As the sun begins to rise, the first signs of coming rain creep into the forest. Link awakens at the sound of a thunderclap. He groggily gathers himself, hoists his sword and shield and begins the trek back into town. More to do. More people to help. So begins a new day.
Games As Spiritual Heroism Training
I love video games.
I played my first at less than a year old, beat my first at 3, made my first at 10, and sold my first at 12.
So I recognize that, even though I love all other kinds of creative media, this is going to come across as intensely biased:
My favorite heroes are in video games.
Not the best stories, necessarily.
Not the most compelling character development.
Certainly, real life heroes matter a great deal more in the grand scheme of things.
But I still think that the BEST heroes are in video games.
I have a million reasons for feeling this way, but Link himself represents the best reasons I have.
Link is the embodiment of raw heroism. Link is not merely brave; he is pure courage, embarking on intense quests, helping those in need no matter how small the task, and showing his kind-hearted soul to everyone he meets.
Link does all these things – receiving little more of a reward than the occasional “thank you” (or a bomb mask).
But what makes Link truly special, to me…
Is that when I play a Zelda game, I get to be him.
I am the brave warrior combating the forces of evil to save the world.
That’s me relentlessly cutting down Iron Knuckles and Gibdos. That’s me who gets goosebumps when I change the course of the world for good with one final stroke of my sword.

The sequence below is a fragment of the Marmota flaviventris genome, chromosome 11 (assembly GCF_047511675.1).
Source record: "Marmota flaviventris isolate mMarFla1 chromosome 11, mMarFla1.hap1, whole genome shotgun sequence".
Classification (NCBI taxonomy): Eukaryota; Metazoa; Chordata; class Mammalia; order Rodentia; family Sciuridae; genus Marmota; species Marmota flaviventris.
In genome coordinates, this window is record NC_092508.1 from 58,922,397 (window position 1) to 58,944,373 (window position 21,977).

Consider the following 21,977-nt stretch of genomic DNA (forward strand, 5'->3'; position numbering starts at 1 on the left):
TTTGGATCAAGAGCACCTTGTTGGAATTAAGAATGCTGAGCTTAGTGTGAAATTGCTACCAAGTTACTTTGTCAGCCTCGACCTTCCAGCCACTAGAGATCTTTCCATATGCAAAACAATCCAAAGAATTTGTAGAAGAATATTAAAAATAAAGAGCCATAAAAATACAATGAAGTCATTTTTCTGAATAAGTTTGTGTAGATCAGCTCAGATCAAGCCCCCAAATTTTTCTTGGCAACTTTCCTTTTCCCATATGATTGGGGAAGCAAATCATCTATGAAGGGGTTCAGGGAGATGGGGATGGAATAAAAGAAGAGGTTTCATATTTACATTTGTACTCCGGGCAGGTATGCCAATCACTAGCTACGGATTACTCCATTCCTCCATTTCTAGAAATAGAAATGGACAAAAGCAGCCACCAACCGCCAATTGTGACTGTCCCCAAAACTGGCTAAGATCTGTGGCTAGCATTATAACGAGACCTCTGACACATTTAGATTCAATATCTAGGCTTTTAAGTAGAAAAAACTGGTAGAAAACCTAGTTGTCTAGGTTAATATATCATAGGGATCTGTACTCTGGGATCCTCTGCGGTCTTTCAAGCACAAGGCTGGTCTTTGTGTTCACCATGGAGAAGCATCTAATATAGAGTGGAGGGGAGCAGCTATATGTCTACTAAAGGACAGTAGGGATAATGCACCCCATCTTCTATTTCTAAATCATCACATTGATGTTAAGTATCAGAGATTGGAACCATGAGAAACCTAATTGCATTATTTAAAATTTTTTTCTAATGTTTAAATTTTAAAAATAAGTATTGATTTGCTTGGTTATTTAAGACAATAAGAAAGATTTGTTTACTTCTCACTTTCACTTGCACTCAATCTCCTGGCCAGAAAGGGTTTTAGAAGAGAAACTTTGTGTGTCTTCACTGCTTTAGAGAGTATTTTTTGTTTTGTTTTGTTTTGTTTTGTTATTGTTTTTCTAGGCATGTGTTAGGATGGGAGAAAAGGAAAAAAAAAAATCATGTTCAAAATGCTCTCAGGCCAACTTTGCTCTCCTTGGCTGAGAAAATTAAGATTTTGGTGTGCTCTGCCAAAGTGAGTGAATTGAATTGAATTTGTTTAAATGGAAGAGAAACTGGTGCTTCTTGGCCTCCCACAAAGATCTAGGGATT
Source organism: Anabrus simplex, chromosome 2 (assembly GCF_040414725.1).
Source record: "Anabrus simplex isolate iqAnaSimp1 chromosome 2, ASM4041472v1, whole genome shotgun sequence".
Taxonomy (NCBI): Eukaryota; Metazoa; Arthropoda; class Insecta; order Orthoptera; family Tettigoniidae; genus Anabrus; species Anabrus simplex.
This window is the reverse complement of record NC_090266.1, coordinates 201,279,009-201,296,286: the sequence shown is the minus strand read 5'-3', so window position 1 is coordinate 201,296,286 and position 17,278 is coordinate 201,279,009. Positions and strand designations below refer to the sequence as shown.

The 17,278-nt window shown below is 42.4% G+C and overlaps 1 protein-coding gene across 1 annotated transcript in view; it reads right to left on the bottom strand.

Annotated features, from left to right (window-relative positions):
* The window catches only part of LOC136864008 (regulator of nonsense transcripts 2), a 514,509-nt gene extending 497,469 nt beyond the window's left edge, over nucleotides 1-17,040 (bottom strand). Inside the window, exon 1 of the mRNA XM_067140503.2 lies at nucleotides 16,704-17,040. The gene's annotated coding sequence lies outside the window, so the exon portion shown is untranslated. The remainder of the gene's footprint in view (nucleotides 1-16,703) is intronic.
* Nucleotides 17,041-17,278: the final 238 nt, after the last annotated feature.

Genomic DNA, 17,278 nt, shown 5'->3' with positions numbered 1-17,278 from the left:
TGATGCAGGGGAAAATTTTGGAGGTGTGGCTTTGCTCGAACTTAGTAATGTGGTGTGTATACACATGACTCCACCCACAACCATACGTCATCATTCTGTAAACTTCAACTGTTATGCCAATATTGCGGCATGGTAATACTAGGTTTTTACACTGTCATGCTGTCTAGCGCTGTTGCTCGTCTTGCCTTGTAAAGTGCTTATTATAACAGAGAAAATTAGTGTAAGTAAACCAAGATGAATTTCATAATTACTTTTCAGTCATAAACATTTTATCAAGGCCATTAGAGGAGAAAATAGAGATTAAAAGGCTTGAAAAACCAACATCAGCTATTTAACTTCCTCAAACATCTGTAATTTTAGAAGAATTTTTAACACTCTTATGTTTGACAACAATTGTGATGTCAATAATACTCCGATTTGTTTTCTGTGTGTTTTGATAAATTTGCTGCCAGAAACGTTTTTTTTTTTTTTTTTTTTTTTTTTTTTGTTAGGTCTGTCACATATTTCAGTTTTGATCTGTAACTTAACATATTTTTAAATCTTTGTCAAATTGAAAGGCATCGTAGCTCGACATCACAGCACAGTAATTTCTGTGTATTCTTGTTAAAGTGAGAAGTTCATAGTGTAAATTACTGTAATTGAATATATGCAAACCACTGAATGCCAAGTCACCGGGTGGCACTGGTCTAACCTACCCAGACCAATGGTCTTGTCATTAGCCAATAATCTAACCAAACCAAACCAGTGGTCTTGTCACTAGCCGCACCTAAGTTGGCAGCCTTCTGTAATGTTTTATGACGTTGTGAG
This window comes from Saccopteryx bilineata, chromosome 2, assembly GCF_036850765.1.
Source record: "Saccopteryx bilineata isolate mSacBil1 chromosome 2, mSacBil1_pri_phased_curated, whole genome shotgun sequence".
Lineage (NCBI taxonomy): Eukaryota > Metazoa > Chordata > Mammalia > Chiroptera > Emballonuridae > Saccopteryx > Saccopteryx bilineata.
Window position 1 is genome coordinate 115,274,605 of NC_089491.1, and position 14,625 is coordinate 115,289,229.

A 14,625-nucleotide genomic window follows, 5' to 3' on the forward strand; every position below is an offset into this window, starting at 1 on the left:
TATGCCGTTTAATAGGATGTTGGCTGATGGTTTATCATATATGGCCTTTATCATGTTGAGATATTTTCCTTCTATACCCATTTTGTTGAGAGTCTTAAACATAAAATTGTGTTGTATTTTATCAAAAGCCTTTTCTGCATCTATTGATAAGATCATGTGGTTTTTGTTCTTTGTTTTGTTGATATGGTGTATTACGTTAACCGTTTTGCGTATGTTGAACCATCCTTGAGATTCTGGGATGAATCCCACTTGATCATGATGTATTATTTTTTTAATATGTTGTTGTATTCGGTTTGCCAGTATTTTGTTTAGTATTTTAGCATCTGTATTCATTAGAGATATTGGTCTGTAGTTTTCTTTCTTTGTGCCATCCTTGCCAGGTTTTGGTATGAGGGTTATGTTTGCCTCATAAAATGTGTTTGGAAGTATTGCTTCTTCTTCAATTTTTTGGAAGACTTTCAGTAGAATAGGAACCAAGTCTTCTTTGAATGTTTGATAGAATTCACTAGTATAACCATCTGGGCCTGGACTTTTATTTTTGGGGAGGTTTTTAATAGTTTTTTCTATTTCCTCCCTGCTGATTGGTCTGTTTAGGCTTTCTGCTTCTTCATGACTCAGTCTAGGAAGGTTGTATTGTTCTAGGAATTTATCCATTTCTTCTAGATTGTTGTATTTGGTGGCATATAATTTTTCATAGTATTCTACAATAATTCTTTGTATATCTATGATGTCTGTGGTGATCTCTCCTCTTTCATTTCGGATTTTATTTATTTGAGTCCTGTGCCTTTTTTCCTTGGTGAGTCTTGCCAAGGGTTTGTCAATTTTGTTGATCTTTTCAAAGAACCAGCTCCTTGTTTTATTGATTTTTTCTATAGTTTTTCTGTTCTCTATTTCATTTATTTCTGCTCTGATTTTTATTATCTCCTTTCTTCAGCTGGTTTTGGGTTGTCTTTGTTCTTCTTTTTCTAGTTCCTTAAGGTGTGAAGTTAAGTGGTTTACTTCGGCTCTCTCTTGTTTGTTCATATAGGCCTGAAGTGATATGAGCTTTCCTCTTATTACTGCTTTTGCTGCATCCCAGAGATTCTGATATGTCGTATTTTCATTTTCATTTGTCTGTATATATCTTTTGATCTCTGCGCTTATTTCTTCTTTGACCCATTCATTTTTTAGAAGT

As a gamer, this is a wonderful feeling. You’ve been training your whole life to be the hero. You know what it’s like to imagine yourself in heroic situations. In a very real sense, you have been given a model for how to do everything on the Hero’s Journey, to serve and love others, to accomplish grand things, and to do so in the most effective way possible. You’ve literally trained for it.
Even the difficult, thankless work takes on new meaning. Because the truth is that we don’t want merely an easy life, or a pleasing one – like Link, we want a fulfilling one. And we already know how to make it happen. Probably more than you might imagine.
Think about it: games are designed to:
- Push us into action – and guide us to the next right step.
- Inspire us – and act out inspiring things.
- Build in an expectation that we’ll win – as long as we don’t give up.
They give us all the tools to get the job done and constant feedback, never letting us lose sight of how we’re doing.
They make us feel like we can succeed at anything the game throws at us!
They breed perseverance, and grit, and determination. Dare I say, they can even help to boost discipline.
And they make it all fun!
You do whatever it takes to win in games.
You aren’t afraid of failure.
The ending, the goal, that point B – it’s so compelling that you can’t stop yourself from running to it, nevermind the setbacks.
99 failures can’t keep you from feeling like you’ll get it right on lucky number 100 – getting better with each iteration.
And the journey, the process, the practice, the ”work” – THAT’S the fun part.
This is why game heroes are so compelling – because reading about a hero just isn’t as compelling as being them, even if it’s not real.
What if real life were the same way?
3 Gameful Mindsents for an EPIC Life
I’m going to pick just 3 things we can take from video games – 3 mindsets that will help us to live the Heroic Life we’ve been called to as effectively as possible, using our years of training.
- Systems Thinking
- Reframing Failure
- Tracking what Actually Matters
Let’s dive right in.
A Winning System
What’s the difference between a goal and a system?
This isn’t a riddle or a head game. It’s a real question.